How do courts determine a child’s best interests?
Divorce is hard on adults and children alike. When a family splits due to the end of the marital relationship between two parents, everyone in the household can feel the burden of the event. However, when children are involved in Michigan divorces, courts look to protect them by determining their best interests for child custody purposes.
Different children have different interests, and therefore no two custody plans may be exactly the same. When parents have concerns and questions about how child custody matters may be managed in their own divorces, they can talk to dedicated divorce and family law attorneys. This post should not be used as legal advice or guidance.
Determining a child’s best interests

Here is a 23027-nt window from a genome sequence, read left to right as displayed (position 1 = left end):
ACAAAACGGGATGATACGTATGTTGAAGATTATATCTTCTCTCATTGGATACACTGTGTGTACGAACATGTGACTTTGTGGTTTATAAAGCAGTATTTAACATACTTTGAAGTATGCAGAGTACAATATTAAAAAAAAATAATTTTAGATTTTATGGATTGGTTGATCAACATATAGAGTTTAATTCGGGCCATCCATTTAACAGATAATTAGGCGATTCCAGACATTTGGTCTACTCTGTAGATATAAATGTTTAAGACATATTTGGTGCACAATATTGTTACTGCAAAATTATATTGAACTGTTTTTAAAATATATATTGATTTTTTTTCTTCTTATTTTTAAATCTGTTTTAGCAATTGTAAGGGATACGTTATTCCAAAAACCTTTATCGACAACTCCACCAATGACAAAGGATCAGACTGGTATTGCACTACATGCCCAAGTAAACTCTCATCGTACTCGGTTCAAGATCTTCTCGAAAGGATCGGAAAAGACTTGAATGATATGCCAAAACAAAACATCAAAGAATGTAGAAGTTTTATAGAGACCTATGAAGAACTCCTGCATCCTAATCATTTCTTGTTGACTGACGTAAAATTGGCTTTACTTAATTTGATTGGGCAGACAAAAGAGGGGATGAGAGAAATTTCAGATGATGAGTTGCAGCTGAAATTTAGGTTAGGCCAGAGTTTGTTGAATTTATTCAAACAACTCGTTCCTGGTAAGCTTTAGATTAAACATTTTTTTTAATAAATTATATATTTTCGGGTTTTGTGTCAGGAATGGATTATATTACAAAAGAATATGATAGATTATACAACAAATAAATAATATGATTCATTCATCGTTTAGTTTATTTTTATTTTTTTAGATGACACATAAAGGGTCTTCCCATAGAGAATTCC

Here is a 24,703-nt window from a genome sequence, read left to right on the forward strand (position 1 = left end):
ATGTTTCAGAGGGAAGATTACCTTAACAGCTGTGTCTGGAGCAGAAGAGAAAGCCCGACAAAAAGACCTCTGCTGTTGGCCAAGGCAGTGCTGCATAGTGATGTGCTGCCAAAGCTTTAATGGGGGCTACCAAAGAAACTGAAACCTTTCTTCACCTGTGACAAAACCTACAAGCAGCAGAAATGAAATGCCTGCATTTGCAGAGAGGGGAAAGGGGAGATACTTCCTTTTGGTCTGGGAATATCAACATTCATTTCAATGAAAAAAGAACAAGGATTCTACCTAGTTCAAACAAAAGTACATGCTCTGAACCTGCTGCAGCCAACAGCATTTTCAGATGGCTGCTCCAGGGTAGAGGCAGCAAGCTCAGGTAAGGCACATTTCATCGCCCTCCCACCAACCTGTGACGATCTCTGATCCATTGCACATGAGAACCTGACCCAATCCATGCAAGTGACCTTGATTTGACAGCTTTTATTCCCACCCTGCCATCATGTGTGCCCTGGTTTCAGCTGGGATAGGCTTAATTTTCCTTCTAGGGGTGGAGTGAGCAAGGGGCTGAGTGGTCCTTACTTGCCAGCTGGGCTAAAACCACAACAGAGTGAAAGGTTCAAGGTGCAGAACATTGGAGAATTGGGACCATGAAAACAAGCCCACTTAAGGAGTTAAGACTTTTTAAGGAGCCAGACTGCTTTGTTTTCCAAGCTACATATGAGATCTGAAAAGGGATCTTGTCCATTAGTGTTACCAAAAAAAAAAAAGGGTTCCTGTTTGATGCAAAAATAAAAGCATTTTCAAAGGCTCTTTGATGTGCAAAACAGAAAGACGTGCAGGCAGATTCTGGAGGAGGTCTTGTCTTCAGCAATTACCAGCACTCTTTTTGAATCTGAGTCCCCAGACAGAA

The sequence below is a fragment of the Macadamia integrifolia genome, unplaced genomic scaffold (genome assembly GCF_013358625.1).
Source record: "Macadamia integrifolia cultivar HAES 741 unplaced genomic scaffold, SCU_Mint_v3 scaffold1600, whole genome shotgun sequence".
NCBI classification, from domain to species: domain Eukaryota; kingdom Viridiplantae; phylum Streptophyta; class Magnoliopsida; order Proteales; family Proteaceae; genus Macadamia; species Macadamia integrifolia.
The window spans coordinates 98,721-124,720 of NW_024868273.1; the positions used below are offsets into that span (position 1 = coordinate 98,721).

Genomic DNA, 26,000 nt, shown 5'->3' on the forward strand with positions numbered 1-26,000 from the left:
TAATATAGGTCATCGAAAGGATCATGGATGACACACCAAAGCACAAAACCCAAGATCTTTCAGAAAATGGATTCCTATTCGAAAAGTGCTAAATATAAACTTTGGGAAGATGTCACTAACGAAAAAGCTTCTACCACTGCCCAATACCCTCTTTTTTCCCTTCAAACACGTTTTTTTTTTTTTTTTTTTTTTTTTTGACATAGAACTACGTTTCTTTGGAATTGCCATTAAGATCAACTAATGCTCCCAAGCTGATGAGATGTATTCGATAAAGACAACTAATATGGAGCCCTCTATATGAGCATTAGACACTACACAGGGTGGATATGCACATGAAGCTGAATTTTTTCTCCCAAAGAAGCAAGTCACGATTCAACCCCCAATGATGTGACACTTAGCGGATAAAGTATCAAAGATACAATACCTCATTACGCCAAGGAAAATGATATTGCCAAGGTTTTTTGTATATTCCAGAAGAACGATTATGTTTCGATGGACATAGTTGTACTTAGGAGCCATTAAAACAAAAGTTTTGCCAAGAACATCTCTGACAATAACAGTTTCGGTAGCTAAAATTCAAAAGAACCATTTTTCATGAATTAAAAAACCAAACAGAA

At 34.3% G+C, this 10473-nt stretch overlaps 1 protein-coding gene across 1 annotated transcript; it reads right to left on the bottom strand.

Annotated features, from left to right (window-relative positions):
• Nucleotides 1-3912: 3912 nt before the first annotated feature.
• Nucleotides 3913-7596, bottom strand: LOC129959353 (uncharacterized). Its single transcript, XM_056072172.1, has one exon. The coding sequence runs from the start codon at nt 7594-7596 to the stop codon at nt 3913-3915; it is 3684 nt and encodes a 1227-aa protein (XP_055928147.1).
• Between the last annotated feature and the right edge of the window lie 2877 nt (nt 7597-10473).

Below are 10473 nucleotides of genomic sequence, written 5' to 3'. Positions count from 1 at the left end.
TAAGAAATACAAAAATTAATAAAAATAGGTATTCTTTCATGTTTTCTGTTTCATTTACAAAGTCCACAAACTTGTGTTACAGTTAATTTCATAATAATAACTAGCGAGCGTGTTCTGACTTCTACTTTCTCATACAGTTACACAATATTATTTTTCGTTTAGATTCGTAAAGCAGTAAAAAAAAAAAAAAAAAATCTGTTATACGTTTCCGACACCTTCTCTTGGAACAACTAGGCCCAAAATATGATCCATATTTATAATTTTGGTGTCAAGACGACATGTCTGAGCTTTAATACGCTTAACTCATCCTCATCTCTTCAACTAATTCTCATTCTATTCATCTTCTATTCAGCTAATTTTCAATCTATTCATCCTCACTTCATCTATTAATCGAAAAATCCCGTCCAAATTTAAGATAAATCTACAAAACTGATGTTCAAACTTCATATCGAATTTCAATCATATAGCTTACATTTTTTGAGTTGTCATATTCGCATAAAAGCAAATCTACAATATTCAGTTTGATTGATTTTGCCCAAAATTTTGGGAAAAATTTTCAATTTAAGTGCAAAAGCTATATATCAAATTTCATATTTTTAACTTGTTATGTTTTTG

The best interests of a child are not determined based on one or two considerations. Courts evaluate many factors to best address the needs and expectations that individual children have for their own lives. Some of those factors include:
- The emotional relationships between the child and their parents
- The health of the parents and child
- The stability of the child’s proposed post-divorce home
- The existence of domestic violence in the family
- The ability of the parents to work together to contribute to the child’s needs
As different children have different physical, emotional, psychological, and educational needs, their custody plans must be tailored to fit their requirements. Parents can fight to protect their children with strong child custody plans.
When a child’s interests change
Children are dynamic beings and over time their needs can vary. While all humans need food, shelter, and love, a child’s individual needs may fluctuate with regard to where and from whom they seek support. When a child’s custody plan no longer fits their best interests, it may be possible to modify it through the courts. Changes to child custody plans can be discussed with readers’ trusted divorce lawyers.
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